Ukrainian opposition leaders have called for President Viktor Yanukovich and his government to resign at a rally of about 350,000 people, the biggest protest in the capital Kiev since the "Orange Revolution" of nine years ago.
On a day of huge emotion, which also marked the anniversary of Ukraine's 1991 referendum on independence from the Soviet Union, opposition leaders denounced Yanukovich for walking away from a pact offered by the European Union and swinging trade policy back towards Russia.
"They stole the dream," heavyweight boxer-turned-opposition politician Vitaly Klitschko told the crowds on Independence Square.
"If this government does not want to fulfil the will of the people, then there will be no such government, there will be no such president. There will be a new government and a new president," declared Klitschko, a contender for the next presidential election due in 2015.
After months of pressure from Russia, Yanukovich suddenly backpedalled from signing the deal on closer relations with the EU in favour of renewed economic dialogue with Moscow, Ukraine's former Soviet master.
Far-right nationalist leader Oleh Tyahnybok called for workers' support. "From this day, we are starting a strike," he declared. Backing for a national strike may indicate the protests' staying power in the coming days.
CITY HALL BREAK IN
Protesters broke into Kiev's City Hall during the demonstrations and members of Tyahnybok's Svoboda (Freedom) party occupied the building, walking from room to room and holding meetings with followers of former economy minister Arseny Yatsenyuk's Batkivshchyna (Fatherland) Party.
All three opposition leaders also occupied a trade union building, turning it into a temporary headquarters.
The events, evoking memories of the 2004-5 Orange Revolution that overturned the established political order, took place against the background of an apparent attempt by a protesters to storm the main presidential office.
Interior Ministry forces and riot police fired tear gas and stun grenades to repel the protesters, who used an earth excavator in an attempt to break through police lines.
Police said 100 officers had been injured in violence during the day, news agencies reported.
But opposition politicians, who had been urging protesters all day to remain peaceful, denounced the violence at the headquarters of Yanukovich's administration as a stage-managed "provocation" to justify a security clampdown.
Party officials appealed over loudspeakers to supporters to return to the main protest on Independence Square.
"We know that the president wants to ... declare a state of emergency in the country," Yatsenyuk told reporters.
Klitschko, who heads a separate pro-Europe party, also urged his supporters to stay away from the area near the presidential offices. "The authorities are trying to turn our peaceful demonstration into a place of blood," he said.
Unidentified protesters also tried to knock over a massive statue of Soviet state founder Vladimir Lenin but were confronted by riot police.
Police said some protesters had been detained and 22 had sought medical help, the Russian state-owned agency RIA reported.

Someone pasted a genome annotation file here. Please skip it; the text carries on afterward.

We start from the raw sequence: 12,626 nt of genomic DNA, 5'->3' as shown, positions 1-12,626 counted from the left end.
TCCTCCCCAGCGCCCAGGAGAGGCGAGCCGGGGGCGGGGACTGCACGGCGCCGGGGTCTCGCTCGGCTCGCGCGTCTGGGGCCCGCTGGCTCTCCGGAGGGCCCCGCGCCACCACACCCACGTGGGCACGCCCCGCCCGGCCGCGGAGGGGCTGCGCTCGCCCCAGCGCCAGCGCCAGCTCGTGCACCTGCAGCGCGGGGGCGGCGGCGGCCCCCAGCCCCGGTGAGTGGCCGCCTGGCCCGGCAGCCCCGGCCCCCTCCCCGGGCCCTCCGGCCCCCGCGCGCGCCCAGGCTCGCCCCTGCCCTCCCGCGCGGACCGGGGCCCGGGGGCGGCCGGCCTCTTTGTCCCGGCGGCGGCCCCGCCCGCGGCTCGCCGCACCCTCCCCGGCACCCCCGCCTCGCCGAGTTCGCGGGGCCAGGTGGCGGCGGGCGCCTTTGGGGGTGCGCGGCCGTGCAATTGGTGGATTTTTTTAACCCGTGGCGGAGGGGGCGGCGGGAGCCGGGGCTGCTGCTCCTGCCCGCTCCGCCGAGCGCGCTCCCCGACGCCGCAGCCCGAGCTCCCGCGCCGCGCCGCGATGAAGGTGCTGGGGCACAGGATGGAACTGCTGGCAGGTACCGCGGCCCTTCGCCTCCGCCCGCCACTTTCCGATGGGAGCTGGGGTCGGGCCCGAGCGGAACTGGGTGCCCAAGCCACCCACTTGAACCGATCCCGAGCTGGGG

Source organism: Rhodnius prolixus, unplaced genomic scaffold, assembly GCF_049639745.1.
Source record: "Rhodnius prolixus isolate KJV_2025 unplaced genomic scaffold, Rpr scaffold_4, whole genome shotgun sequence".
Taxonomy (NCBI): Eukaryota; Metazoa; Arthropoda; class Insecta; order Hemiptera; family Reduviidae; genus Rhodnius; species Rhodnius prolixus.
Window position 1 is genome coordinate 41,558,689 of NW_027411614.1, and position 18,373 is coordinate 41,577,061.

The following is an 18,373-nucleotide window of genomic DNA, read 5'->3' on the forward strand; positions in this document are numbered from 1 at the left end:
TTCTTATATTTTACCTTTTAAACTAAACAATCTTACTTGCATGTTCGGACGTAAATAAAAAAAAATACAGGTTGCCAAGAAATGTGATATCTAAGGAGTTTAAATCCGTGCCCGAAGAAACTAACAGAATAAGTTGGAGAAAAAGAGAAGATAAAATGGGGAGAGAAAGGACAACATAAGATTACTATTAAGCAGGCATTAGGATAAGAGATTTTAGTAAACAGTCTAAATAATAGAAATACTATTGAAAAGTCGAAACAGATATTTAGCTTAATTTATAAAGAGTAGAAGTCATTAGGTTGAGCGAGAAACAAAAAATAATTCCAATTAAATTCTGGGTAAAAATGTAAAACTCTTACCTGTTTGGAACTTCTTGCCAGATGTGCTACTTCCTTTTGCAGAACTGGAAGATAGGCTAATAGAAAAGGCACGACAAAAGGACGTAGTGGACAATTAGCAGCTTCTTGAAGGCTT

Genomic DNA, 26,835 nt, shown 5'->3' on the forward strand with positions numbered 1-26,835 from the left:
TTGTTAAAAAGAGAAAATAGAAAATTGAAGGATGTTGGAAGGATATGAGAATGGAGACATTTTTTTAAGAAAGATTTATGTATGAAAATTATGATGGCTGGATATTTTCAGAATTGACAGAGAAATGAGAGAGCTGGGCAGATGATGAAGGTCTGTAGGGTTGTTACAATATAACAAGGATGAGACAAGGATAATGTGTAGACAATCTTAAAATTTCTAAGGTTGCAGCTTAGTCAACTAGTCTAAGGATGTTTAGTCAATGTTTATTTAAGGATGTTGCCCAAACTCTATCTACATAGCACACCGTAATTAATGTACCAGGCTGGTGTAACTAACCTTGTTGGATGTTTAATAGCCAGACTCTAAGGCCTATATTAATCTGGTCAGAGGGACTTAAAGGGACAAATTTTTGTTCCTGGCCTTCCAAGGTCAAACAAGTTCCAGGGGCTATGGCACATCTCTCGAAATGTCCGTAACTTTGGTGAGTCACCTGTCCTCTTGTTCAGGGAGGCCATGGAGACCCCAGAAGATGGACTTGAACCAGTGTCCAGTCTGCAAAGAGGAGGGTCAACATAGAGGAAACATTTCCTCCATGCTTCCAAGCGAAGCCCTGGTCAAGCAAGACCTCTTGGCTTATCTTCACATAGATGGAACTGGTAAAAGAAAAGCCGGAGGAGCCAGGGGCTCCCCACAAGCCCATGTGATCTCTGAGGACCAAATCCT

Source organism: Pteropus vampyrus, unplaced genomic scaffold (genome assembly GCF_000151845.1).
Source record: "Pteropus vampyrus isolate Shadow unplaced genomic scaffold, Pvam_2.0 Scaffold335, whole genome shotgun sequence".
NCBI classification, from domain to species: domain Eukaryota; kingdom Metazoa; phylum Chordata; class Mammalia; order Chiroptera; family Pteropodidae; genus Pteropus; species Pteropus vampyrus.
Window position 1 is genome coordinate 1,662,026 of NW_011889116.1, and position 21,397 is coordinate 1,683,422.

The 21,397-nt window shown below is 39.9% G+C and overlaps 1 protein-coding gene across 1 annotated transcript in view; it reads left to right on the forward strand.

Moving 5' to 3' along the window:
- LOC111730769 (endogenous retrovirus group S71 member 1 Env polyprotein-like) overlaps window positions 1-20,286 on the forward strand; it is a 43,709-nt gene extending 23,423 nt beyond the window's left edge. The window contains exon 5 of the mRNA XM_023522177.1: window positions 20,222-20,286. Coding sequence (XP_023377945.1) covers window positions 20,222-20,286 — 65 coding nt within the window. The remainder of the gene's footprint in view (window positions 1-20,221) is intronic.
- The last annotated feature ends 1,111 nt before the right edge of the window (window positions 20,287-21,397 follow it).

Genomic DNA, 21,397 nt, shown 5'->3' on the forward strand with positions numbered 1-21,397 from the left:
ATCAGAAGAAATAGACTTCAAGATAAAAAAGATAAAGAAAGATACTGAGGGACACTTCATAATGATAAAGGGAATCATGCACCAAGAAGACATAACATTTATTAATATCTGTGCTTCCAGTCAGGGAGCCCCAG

Yanukovich's U-turn has highlighted an old East-West tug-of-war over Ukraine, which is the cradle of eastern Slavic tradition while sharing today borders with four EU countries.
Yanukovich, a native Russian-speaker, represents a constituency in the industrial east which has close cultural and linguistic kinship with Russia. In Ukrainian-speaking areas, particularly in the west, people have a more Western outlook.
Yanukovich says he has taken only a strategic pause in moves closer to Europe but the opposition accuses him of doing a deal with Russia that will harm national sovereignty.
Serhiy Lyovochkin, the chief of the presidential administration staff, submitted his resignation, Interfax news agency reported. There was no official confirmation of this.
Trying to defuse tensions before Sunday's rally, Yanukovich said he would do everything in his power to speed up moves toward the EU. But he repeated the need to balance European integration with national interests.
The protesters, shouting "down with the gang", swept through Kiev in a sea of blue and gold of the EU flag and blue and yellow - the colours of the Ukraine flag - before arriving at Independence Square.
The crowd had been additionally inflamed by a crackdown early on Saturday when riot police broke up an encampment of mainly young protesters using batons and stun grenades, injuring an undisclosed number of people.
Police, who had sealed off part of Independence Square following the swoop on young protesters on Saturday, withdrew as the marchers approached the square.
RIGHTS, NOT JUST INTEGRATION
"I want my children to live in a country where they don't beat young people," said protester Andrey, 33, the manager of a large company, who declined to give his surname for fear of reprisals.
Iryna Lukyanenko, a 19-year-old student, said more than just relations with the EU were at stake. "After Saturday, when the protest was broken up, I thought I should come today to defend our rights. We are no longer talking about 'euro-integration', but our rights."
The interior minister warned that police would respond to any disorder and said Ukraine had no place among the ranks of countries like Libya or Tunisia, where Arab popular uprisings overthrew autocratic old-guard leaderships.
"If there are any calls to disorder, we will respond," Interfax quoted the minister, Vitaly Zakharchenko, as saying.
Prime Minister Mykola Azarov said late on Saturday that Yanukovich would travel to Moscow to work on a "road map" for new economic co-operation after a trip to China on December. 3-6, though he gave no dates.